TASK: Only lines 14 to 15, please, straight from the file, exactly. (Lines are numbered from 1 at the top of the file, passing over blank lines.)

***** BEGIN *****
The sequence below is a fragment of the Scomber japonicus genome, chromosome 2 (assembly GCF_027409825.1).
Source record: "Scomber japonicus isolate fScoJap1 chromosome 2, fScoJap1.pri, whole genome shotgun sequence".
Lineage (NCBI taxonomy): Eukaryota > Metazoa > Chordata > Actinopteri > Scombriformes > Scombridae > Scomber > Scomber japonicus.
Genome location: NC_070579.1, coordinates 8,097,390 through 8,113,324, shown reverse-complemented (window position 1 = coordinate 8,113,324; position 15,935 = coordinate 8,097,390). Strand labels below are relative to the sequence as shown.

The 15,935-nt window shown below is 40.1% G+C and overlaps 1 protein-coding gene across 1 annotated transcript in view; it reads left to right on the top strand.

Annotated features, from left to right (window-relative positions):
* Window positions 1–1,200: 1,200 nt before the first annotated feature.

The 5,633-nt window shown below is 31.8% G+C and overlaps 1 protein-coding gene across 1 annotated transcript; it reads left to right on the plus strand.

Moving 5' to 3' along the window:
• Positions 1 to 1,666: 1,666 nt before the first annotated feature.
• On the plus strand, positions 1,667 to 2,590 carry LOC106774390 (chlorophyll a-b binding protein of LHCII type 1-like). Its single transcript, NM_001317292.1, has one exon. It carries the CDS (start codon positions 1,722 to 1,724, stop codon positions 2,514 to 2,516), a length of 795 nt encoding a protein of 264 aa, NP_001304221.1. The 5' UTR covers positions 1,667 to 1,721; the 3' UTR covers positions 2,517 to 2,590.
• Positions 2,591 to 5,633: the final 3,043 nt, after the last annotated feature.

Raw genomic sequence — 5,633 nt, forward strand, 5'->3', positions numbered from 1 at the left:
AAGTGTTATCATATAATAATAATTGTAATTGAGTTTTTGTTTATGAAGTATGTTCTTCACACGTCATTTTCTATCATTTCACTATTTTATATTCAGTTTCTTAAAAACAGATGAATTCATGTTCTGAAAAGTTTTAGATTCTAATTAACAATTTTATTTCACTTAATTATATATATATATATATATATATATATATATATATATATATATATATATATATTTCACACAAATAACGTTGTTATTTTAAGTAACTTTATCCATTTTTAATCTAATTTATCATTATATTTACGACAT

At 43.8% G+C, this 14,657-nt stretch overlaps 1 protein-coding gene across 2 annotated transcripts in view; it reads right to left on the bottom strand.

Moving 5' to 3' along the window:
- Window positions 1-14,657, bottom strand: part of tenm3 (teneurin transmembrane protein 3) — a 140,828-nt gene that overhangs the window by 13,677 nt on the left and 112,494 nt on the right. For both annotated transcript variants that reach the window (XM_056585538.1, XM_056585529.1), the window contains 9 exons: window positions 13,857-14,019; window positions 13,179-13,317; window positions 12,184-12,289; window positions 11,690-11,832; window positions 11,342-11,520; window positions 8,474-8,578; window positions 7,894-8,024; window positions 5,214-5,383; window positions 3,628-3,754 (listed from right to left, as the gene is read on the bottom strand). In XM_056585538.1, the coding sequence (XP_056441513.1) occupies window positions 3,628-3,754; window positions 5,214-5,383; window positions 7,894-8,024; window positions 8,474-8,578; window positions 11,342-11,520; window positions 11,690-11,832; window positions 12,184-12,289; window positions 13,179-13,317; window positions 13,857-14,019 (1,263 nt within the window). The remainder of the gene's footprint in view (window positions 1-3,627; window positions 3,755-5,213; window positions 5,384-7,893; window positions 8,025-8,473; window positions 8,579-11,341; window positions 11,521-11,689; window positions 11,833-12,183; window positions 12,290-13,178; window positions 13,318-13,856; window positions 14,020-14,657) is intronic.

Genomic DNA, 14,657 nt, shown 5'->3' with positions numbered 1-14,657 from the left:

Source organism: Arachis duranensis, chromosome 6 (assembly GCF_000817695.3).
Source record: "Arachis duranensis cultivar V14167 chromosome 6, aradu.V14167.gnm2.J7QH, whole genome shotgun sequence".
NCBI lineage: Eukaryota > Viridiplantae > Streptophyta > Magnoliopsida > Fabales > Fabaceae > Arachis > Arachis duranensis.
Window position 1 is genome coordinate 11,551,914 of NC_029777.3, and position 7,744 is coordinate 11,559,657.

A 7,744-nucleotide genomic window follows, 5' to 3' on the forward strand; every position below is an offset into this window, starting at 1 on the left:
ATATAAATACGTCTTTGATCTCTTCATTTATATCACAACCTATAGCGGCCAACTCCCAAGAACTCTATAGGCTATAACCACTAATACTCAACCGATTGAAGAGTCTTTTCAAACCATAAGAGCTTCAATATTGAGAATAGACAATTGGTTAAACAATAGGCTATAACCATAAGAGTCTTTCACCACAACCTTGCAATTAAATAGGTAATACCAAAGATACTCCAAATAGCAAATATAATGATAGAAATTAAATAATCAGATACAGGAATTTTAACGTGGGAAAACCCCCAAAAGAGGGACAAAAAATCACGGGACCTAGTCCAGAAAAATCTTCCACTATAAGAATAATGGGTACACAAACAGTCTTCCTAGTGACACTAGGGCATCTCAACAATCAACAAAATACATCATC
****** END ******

AAGTGTTATCATATAATAATAATTGTAATTGAGTTTTTGTTTATGAAGTATGTTCTTCACACGTCATTTTCTATCATTTCACTATTTTATATTCAGTTTCTTAAAAACAGATGAATTCATGTTCTGAAAAGTTTTAGATTCTAATTAACAATTTTATTTCACTTAATTATATATATATATATATATATATATATATATATATATATATATATATATATATTTCACACAAATAACGTTGTTATTTTAAGTAACTTTATCCATTTTTAATCTAATTTATCATTATATTTACGACAT

At 43.8% G+C, this 14,657-nt stretch overlaps 1 protein-coding gene across 2 annotated transcripts in view; it reads right to left on the bottom strand.